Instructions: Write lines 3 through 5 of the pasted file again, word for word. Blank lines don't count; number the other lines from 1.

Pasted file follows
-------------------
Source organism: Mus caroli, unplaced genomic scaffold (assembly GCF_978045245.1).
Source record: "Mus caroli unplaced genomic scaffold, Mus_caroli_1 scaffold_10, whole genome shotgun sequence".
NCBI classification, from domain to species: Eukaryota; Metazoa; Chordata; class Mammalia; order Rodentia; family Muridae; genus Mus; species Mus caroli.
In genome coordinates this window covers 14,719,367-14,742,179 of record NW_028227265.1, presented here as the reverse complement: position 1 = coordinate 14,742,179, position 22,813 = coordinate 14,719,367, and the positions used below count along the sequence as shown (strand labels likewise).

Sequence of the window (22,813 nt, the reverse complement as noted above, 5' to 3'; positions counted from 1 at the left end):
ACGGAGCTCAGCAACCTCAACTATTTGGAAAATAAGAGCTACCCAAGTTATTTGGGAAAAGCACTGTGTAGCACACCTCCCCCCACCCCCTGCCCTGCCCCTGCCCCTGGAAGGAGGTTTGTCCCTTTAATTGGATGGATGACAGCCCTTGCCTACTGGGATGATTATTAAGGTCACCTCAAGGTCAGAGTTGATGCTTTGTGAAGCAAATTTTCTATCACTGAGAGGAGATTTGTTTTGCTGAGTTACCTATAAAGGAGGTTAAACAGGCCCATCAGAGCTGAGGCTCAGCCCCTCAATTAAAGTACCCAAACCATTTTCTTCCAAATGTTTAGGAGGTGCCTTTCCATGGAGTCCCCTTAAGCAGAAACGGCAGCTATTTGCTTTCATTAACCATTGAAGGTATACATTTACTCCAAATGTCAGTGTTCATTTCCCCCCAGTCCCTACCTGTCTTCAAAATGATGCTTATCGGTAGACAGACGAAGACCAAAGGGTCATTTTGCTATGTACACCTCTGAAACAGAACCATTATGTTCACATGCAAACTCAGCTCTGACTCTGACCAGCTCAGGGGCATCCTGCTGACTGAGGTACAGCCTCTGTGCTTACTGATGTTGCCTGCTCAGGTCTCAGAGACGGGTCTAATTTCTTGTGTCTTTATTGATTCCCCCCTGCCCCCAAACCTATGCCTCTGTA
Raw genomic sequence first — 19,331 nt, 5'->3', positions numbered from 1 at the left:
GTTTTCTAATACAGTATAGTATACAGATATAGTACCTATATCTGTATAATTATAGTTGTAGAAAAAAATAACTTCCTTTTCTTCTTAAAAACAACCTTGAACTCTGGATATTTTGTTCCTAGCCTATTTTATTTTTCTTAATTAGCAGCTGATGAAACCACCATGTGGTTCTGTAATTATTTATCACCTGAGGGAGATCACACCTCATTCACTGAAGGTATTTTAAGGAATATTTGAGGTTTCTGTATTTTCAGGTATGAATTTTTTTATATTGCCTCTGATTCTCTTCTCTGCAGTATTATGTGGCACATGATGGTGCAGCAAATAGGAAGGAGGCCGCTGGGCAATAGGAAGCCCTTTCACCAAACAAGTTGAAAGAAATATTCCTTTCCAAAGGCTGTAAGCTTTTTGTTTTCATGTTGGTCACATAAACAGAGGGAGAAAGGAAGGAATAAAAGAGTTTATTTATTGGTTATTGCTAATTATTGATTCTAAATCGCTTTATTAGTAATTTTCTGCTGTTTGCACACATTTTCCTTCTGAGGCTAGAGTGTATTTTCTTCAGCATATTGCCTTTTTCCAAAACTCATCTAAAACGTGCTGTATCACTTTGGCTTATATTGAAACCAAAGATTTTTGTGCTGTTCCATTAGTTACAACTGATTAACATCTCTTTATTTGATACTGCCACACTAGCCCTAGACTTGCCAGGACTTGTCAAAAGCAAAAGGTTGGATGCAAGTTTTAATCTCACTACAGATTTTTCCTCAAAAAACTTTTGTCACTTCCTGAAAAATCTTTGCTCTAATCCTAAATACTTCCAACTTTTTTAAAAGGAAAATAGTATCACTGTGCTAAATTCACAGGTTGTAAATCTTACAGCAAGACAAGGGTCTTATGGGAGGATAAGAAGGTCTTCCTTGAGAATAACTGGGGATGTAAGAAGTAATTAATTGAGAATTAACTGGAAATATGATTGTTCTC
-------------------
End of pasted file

NCBI classification, from domain to species: Eukaryota; Metazoa; Chordata; class Mammalia; order Rodentia; family Muridae; genus Mus; species Mus caroli.
In genome coordinates this window covers 14,719,367-14,742,179 of record NW_028227265.1, presented here as the reverse complement: position 1 = coordinate 14,742,179, position 22,813 = coordinate 14,719,367, and the positions used below count along the sequence as shown (strand labels likewise).

Sequence of the window (22,813 nt, the reverse complement as noted above, 5' to 3'; positions counted from 1 at the left end):